Khan was also heavily involved in the AAS, serving as a senator his junior and senior years.

“I first decided to run junior year because I felt that Senate wasn’t doing a great job being representative with the student body,” he said.

Khan was heavily involved with the Dining Services committee. This year, he spent more time involved with trying to produce an academic planner for the College website.

“It would be great if you could see your entire time at Amherst all at once. From a drop-down menu you could pick a major and see all the courses. This way you could figure out how to structure your major better,” he said.

Khan talked to the IT department to try to implement this idea and had it endorsed by several people. There are plans underway to start its development.

Khan spent the second semester of senior year involved in trying to get Amherst to change the school mascot, the Lord Jeff.

“When I came here as a freshman and heard the about the mascot and the story and the history behind it, I thought it was weird and unacceptable. We are celebrating this symbol of genocide and oppression at a progressive institution,” Khan said. “Senior year, when I thought about I wanted to do on campus, the mascot stood out as an issue to me.”

Khan was planning on holding a town hall-style meeting regarding the mascot first semester of the year, but when the dialogues regarding sexual respect came up he decided that it wasn’t the right time to discuss this issue.

“We ended up having the meeting in the spring. One hundred people or so showed up and there was a good discussion,” Khan said.

Khan also discussed this issue with faculty and staff. The Committee of Six unanimously passed a resolution to figure out how to replace the mascot.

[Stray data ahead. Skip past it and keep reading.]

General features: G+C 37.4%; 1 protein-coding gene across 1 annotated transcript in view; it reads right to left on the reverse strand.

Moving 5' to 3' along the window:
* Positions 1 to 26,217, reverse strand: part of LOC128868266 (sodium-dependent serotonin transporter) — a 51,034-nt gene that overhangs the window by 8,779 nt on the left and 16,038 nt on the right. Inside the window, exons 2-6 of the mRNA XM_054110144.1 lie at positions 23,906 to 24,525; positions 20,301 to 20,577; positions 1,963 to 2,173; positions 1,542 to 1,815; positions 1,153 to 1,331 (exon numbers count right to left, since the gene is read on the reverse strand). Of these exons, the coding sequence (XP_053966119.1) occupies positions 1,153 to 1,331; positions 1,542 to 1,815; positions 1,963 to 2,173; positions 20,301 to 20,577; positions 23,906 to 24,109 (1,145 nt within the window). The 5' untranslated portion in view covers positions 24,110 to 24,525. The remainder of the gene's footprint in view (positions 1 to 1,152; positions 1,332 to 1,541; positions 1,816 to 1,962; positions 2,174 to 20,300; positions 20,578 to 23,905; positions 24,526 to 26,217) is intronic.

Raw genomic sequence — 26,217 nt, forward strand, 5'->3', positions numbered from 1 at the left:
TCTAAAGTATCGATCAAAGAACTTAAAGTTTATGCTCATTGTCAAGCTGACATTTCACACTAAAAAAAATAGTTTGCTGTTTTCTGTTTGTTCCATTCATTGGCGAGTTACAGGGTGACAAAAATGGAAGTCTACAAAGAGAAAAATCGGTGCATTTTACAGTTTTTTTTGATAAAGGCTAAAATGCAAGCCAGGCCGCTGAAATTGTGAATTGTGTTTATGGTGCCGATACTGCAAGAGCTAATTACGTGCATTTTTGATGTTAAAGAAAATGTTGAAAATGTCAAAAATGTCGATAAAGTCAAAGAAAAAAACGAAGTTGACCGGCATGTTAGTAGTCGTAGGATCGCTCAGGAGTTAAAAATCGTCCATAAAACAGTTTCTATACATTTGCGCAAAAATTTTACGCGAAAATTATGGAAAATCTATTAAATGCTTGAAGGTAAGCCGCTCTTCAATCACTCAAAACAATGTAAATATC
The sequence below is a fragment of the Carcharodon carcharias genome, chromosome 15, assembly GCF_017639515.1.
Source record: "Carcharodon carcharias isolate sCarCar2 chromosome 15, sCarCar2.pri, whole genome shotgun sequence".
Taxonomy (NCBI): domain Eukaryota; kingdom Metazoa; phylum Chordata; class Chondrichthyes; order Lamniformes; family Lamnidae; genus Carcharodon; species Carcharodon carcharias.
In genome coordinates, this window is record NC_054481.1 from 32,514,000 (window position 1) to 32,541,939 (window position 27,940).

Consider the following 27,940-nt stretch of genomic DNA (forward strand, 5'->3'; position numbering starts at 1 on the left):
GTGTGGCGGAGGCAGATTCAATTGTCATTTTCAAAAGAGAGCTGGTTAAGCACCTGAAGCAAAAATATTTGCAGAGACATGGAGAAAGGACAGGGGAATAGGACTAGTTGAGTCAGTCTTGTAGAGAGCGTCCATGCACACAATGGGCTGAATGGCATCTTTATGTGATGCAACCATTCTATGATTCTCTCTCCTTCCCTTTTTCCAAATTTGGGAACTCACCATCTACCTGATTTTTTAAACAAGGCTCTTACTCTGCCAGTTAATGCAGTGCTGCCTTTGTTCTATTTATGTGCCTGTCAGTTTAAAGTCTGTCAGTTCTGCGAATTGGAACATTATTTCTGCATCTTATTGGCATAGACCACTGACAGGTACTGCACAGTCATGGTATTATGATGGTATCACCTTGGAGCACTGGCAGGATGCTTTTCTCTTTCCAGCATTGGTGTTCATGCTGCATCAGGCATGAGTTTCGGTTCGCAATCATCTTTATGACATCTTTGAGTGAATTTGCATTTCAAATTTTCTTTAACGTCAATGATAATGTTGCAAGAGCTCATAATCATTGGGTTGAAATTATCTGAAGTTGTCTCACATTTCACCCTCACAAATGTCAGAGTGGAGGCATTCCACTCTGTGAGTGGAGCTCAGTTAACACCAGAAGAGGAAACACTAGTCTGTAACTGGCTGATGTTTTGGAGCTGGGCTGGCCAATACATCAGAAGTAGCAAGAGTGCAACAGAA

“I’m trying to put in place as much of the groundwork as possible so it can be carried forth in a responsible manner,” Khan said. “I knew it was going to be a multiyear project, and I’m going to continue to be involved as an alum.”

Academic Ease

In addition to all of his extracurricular work (which also includes working for The Amherst Student, being involved with the South Asian Student Association and working as a photographer, among other things) Khan has made the most academically of his time at Amherst.

“Risalat and I had biannual arm-wrestling matches about whether he could take five, six, seven, eight courses,” Professor Harms said. “He is a very persuasive young lad and almost always had really good arguments for why this was important for his education.”

Khan is a double-major in Environmental Studies and Geology.

“My dad is an environmental activist so I knew about environmental issues growing up,” Khan said. “Because of that I knew I wanted to try out environmental studies. Geology attracted me initially because you get to go to cool places on field trips. I realized that they [geology and environmental studies] were a good fit together.”

For a while Khan was also considering a math major, but in the end he decided against it, wanting to learn new and different things with his liberal arts education.

However, Khan was able to incorporate his mathematical knowledge into his environmental studies thesis. His thesis was focused on modeling agricultural decision-making processes, specifically how farmers decided whether or not to adopt sustainable practices.